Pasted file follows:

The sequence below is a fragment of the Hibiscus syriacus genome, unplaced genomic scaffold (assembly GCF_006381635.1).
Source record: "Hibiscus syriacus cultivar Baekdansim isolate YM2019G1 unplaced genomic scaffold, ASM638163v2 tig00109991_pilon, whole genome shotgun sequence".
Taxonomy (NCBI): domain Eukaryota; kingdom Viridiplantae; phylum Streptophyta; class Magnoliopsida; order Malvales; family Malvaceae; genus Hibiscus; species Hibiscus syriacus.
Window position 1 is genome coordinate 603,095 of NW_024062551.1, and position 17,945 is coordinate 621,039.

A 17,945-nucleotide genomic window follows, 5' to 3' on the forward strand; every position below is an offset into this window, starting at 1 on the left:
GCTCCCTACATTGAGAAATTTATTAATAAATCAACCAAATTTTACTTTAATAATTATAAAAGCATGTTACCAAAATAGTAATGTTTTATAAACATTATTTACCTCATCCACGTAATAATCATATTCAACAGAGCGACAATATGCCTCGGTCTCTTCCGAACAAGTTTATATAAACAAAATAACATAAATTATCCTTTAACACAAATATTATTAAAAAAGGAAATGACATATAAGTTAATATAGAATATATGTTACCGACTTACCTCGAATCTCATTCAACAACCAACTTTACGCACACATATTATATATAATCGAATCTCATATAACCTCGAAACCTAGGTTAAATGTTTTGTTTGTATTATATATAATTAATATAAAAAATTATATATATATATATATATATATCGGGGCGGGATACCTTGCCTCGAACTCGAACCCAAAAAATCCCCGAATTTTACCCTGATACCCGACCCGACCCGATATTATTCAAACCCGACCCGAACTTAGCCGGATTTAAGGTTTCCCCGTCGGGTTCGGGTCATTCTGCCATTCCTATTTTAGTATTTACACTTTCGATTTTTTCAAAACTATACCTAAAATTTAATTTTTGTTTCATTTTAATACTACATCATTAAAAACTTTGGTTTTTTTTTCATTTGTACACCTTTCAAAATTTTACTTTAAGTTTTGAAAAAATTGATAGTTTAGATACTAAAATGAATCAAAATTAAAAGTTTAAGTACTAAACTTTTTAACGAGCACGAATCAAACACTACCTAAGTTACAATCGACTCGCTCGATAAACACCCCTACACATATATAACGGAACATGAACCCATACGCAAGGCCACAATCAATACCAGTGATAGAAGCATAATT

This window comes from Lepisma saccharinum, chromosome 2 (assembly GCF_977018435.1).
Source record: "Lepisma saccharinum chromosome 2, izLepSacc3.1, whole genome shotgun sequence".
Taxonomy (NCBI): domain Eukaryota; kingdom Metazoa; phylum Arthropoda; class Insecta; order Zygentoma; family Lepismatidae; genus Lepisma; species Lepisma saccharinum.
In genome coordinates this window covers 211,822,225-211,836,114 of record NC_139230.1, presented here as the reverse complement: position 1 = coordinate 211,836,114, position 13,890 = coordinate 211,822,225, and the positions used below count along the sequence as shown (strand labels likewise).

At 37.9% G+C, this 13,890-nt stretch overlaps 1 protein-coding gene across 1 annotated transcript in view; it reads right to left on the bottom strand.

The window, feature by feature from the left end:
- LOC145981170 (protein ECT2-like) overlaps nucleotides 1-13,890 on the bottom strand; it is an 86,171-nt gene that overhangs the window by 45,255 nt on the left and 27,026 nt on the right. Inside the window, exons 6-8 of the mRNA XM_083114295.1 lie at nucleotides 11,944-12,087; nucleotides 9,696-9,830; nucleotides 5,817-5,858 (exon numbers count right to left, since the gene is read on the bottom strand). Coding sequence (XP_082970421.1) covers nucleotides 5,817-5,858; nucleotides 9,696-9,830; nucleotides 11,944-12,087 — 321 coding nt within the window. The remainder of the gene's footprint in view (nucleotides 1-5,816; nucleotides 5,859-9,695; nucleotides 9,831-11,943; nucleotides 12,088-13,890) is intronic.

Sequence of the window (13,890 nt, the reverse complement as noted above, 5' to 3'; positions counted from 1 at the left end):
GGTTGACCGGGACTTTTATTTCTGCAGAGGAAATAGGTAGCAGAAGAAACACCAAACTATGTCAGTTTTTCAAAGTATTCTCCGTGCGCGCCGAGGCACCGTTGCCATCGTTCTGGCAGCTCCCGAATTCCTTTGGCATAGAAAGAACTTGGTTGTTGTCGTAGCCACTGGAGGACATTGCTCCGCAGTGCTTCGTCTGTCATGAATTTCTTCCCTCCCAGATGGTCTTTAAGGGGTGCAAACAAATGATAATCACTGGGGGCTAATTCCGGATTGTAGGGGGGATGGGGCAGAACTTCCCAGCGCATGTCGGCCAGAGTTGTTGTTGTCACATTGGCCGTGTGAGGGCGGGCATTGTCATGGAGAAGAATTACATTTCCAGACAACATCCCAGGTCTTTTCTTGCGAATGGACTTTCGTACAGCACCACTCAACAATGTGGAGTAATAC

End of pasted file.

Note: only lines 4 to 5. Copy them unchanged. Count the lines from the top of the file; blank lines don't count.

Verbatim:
Window position 1 is genome coordinate 603,095 of NW_024062551.1, and position 17,945 is coordinate 621,039.

A 17,945-nucleotide genomic window follows, 5' to 3' on the forward strand; every position below is an offset into this window, starting at 1 on the left: